It seems hard to believe it's been over a year since Patricia Arquette's headline-grabbing Oscars speech (which is worth watching again, just to see Meryl Streep finger-pointing like she's at a baseball game.) Patricia, in a very rational and accurate way, pointed out it was time for women to have equal pay. Amid the flood of think pieces that followed (and dissected) her statement, Fortune released some facts on the issue based on 2015 data from the Bureau of Labor Statistics.
I'll summarize: the gender pay gap has narrowed in recent decades, but it definitely still exists. And in 2015, the gap was worst in the following jobs. If you are currently in any of these positions, it might be time to have a chat with your boss.
- Personal financial advisors: 61.3%
- Physicians and surgeons: 62.2%
- Securities, commodities and financial service sales agents: 65.1%
- Financial managers: 67.4%
- First-line supervisors of housekeeping and janitorial workers: 69.4%
- Sales and related workers (all other): 70%
- First-line supervisors of production and operating workers: 70%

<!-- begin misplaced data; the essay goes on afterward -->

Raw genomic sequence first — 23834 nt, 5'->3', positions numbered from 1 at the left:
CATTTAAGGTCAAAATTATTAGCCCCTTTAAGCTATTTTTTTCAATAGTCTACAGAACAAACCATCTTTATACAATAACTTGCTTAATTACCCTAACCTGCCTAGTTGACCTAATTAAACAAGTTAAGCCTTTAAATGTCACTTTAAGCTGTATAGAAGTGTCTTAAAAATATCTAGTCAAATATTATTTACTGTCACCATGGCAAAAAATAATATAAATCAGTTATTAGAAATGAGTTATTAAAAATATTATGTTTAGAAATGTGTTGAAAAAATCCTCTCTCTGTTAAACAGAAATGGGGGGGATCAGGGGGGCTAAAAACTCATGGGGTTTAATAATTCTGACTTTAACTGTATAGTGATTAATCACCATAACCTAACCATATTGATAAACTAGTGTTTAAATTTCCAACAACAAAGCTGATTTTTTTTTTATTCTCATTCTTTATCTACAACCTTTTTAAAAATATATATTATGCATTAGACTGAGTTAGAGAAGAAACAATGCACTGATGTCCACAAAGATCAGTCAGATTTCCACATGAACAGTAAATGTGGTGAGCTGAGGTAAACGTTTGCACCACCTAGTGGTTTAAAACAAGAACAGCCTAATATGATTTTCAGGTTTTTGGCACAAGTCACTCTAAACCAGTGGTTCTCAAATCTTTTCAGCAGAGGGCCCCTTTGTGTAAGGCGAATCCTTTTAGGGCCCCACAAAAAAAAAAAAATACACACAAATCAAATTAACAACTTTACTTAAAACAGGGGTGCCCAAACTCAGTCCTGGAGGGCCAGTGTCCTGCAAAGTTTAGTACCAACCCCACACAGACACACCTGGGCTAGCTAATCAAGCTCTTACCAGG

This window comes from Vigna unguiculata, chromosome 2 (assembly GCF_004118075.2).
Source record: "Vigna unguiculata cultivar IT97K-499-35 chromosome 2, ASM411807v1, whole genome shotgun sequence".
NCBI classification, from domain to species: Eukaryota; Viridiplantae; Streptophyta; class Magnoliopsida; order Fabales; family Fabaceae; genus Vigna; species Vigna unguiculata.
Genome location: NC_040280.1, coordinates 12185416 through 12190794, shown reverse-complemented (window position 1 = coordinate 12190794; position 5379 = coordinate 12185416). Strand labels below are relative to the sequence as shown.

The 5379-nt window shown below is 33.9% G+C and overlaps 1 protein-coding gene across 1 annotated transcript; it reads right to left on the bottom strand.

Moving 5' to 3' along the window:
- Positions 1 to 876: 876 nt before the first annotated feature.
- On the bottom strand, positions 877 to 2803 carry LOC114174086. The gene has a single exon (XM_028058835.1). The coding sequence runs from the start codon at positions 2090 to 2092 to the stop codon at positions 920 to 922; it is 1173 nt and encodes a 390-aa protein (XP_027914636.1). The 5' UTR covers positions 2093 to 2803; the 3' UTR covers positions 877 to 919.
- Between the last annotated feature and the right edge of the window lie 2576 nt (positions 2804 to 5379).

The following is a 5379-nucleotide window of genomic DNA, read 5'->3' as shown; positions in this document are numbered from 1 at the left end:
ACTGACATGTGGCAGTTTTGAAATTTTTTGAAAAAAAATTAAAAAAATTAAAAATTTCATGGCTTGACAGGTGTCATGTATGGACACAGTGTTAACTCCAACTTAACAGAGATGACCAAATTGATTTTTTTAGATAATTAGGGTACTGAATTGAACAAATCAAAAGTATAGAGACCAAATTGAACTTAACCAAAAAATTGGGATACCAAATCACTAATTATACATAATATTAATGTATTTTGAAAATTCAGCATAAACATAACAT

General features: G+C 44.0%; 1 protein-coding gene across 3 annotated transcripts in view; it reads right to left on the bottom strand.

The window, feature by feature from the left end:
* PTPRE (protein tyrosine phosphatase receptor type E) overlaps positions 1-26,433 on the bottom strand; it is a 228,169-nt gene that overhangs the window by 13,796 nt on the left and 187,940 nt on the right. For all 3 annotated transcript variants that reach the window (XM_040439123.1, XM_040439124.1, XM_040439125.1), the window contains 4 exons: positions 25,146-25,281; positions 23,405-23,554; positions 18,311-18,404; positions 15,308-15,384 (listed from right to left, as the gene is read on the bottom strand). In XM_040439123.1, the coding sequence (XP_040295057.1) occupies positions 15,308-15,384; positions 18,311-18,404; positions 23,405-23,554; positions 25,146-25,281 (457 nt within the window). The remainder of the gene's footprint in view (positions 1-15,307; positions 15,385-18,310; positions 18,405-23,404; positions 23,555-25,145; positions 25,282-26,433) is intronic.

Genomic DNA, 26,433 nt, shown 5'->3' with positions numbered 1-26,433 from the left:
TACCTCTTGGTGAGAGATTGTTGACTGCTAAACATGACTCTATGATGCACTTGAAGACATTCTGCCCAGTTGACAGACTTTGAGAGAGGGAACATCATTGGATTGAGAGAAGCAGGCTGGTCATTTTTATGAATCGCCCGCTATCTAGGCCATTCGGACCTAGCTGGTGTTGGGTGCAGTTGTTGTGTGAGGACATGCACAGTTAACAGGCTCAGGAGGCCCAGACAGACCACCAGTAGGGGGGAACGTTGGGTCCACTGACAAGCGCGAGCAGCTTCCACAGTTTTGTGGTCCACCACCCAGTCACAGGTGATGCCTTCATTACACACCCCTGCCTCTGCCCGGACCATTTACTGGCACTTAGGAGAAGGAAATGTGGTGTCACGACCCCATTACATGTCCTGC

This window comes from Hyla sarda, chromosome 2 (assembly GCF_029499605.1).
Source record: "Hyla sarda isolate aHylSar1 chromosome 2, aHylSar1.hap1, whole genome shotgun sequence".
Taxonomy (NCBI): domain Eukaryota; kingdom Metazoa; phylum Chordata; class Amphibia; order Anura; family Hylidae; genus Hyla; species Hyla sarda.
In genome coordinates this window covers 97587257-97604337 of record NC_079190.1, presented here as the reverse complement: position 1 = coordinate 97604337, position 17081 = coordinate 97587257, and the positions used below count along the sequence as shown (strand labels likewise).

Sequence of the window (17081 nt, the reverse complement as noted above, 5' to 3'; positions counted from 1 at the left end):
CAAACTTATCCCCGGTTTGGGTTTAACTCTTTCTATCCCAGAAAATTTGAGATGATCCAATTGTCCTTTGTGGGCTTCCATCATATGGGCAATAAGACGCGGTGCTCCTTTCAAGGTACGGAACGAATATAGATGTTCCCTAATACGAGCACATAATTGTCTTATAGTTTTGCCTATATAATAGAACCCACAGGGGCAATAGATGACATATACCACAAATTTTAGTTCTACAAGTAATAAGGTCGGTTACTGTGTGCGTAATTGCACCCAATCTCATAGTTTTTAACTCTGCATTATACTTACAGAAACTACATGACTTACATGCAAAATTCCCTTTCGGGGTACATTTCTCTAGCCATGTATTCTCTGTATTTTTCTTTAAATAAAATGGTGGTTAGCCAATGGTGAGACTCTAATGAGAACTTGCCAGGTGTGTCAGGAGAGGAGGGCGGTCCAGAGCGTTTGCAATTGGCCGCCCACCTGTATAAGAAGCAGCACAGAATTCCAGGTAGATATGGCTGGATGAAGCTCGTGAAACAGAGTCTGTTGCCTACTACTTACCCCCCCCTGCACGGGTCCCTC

- Retails salespersons: 70.3%
- Other teachers and instructors: 70.5%
- Inspectors, testers, sorters, samplers, and weighers: 70.5%
- Marketing and sales managers: 70.8%
- HR managers: 71.2%
- Police and sheriff's patrol officers: 71.2%
- Production, planning and expediting clerks: 72.1%
- Bartenders: 72.4%
- HR workers: 72.6%
- Recreation and fitness workers: 72.8%
- Production workers (all other): 72.8%
- Real estate brokers and sales agents: 73.3%
It's interesting to note, as Fortune does, that these are a mix of blue- and white-collar jobs. I think this sort of negates the idea that the pay gap is due to women "choosing" lower-paid occupations. Debate around the reasons behind the data though, as Fortune says, "Is likely to rage on".
Overall, women earn 82.1 percent of what men do. That's a concerningly large difference. The article points out that, "The pay gap widens as women get older and enter the child-bearing years." There's a bright side, though (thank goodness): with each extra educational qualification, the boost to women's weekly takings, "significantly outpaced those of men." Go, girls.
Bonus info: Check out this 3-minute read on "Why Millennial Women Are Burning Out." Many of us aren't just getting paid less, we're also working harder. That doesn't feel like a good deal.